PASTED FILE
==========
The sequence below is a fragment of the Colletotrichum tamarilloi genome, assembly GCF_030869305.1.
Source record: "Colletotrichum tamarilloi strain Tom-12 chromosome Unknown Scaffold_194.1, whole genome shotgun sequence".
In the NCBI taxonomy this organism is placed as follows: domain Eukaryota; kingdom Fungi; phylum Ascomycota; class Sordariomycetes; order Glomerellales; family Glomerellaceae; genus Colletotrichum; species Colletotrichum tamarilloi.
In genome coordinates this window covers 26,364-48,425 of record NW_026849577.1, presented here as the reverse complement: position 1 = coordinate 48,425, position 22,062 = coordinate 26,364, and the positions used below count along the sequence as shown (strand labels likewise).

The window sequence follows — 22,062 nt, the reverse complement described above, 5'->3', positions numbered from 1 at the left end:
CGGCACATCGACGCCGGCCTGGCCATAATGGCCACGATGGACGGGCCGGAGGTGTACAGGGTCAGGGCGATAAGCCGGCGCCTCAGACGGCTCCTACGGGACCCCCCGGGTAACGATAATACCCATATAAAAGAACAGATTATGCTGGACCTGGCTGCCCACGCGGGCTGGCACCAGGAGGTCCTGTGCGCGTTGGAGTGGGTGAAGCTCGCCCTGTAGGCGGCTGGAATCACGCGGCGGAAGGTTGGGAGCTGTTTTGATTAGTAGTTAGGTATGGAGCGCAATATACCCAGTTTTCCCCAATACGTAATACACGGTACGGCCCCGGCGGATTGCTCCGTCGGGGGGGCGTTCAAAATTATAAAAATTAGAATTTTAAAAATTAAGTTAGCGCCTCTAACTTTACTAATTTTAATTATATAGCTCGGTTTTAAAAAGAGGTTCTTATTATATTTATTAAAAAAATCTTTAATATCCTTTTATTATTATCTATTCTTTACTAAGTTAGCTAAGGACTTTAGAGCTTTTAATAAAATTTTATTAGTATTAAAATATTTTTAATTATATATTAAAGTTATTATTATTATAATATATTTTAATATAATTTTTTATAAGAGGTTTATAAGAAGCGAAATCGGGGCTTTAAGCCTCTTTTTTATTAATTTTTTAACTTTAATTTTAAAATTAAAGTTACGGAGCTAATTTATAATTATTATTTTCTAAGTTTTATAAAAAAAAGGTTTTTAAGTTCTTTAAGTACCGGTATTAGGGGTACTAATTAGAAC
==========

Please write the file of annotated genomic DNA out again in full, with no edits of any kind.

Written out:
The sequence below is a fragment of the Colletotrichum tamarilloi genome, assembly GCF_030869305.1.
Source record: "Colletotrichum tamarilloi strain Tom-12 chromosome Unknown Scaffold_194.1, whole genome shotgun sequence".
In the NCBI taxonomy this organism is placed as follows: domain Eukaryota; kingdom Fungi; phylum Ascomycota; class Sordariomycetes; order Glomerellales; family Glomerellaceae; genus Colletotrichum; species Colletotrichum tamarilloi.
In genome coordinates this window covers 26,364-48,425 of record NW_026849577.1, presented here as the reverse complement: position 1 = coordinate 48,425, position 22,062 = coordinate 26,364, and the positions used below count along the sequence as shown (strand labels likewise).

The window sequence follows — 22,062 nt, the reverse complement described above, 5'->3', positions numbered from 1 at the left end:
CGGCACATCGACGCCGGCCTGGCCATAATGGCCACGATGGACGGGCCGGAGGTGTACAGGGTCAGGGCGATAAGCCGGCGCCTCAGACGGCTCCTACGGGACCCCCCGGGTAACGATAATACCCATATAAAAGAACAGATTATGCTGGACCTGGCTGCCCACGCGGGCTGGCACCAGGAGGTCCTGTGCGCGTTGGAGTGGGTGAAGCTCGCCCTGTAGGCGGCTGGAATCACGCGGCGGAAGGTTGGGAGCTGTTTTGATTAGTAGTTAGGTATGGAGCGCAATATACCCAGTTTTCCCCAATACGTAATACACGGTACGGCCCCGGCGGATTGCTCCGTCGGGGGGGCGTTCAAAATTATAAAAATTAGAATTTTAAAAATTAAGTTAGCGCCTCTAACTTTACTAATTTTAATTATATAGCTCGGTTTTAAAAAGAGGTTCTTATTATATTTATTAAAAAAATCTTTAATATCCTTTTATTATTATCTATTCTTTACTAAGTTAGCTAAGGACTTTAGAGCTTTTAATAAAATTTTATTAGTATTAAAATATTTTTAATTATATATTAAAGTTATTATTATTATAATATATTTTAATATAATTTTTTATAAGAGGTTTATAAGAAGCGAAATCGGGGCTTTAAGCCTCTTTTTTATTAATTTTTTAACTTTAATTTTAAAATTAAAGTTACGGAGCTAATTTATAATTATTATTTTCTAAGTTTTATAAAAAAAAGGTTTTTAAGTTCTTTAAGTACCGGTATTAGGGGTACTAATTAGAAC